Regional Reviews: Washington, D.C.
Shaffer's fantasia on musical history is not a true story, but it conveys a deeper truth through its words and its use of music. It concerns the rivalry between two composers in the 18th-century Viennese court of Emperor Joseph II (Floyd King).
Antonio Salieri (Edward Gero), highly regarded in his time, has devoted his life to praising God through his musical works and helping his community through charitable organizations. Then he crosses paths with Wolfgang Amadeus Mozart (Sasha Olinick), a smutty boor who, nonetheless, writes music of pure and astonishing beauty. That paradox is enough to make Salieri question how God decides whom to rewardand to take action against God's judgment by working against his "instrument." (Amadeus translates from Latin as "beloved of God.")
Gero, who has appeared for 28 seasons with Washington's Shakespeare Theatre Company, gives a sublime performance as Salieri, finely modulated between the joy he takes in Mozart's compositions and the anguish that he lacks a similar gift. He can be remarkably subtle in his actions, yet rage at heaven with no sense of exaggeration. As the socially awkward Mozart, Olinickchunky and ungainlyat first is as off-putting to the audience as he is to the courtiers he unknowingly insults, but the characterization becomes warmer as the composer deals with the insecurities he tries to hide beneath a brittle exterior shell.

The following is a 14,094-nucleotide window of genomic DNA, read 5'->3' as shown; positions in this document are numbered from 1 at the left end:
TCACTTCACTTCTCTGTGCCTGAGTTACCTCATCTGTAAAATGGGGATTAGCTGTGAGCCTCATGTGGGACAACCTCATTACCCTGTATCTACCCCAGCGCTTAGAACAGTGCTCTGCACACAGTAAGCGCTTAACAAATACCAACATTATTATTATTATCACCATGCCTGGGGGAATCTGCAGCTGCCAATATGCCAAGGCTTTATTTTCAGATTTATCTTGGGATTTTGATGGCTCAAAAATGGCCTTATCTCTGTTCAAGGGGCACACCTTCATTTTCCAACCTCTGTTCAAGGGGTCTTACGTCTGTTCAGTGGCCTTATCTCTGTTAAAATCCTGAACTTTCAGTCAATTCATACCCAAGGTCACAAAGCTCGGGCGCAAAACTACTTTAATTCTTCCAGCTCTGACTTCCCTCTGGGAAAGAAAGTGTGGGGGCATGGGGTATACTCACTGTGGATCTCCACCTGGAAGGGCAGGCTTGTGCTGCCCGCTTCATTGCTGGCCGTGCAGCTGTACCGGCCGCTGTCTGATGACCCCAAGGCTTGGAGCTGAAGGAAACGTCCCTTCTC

Laura C. Harris sparkles as Mozart's wife Constanze, who loves and is exasperated by her childlike husband, often both at once. King amuses as a ruler who doesn't really like the hands-on part of governing, and JJ Kaczynski and KenYatta Rogers find interesting gradations of character as Salieri's spies.
Scenic designer James Kronzer has filled the vast Round House stage with a breathtaking set that encompasses the imperial palace, the altar of a cathedral, andwith the help of Matthew Richards' sharply focused lightingthe increasingly shabby homes that Mozart shares with his wife Constanze. The detail work alone is painstaking and remarkable: an inlaid parquet floor; massive columns painted to resemble marble; and massive doors that silently swing open and closed.
Round House Theatre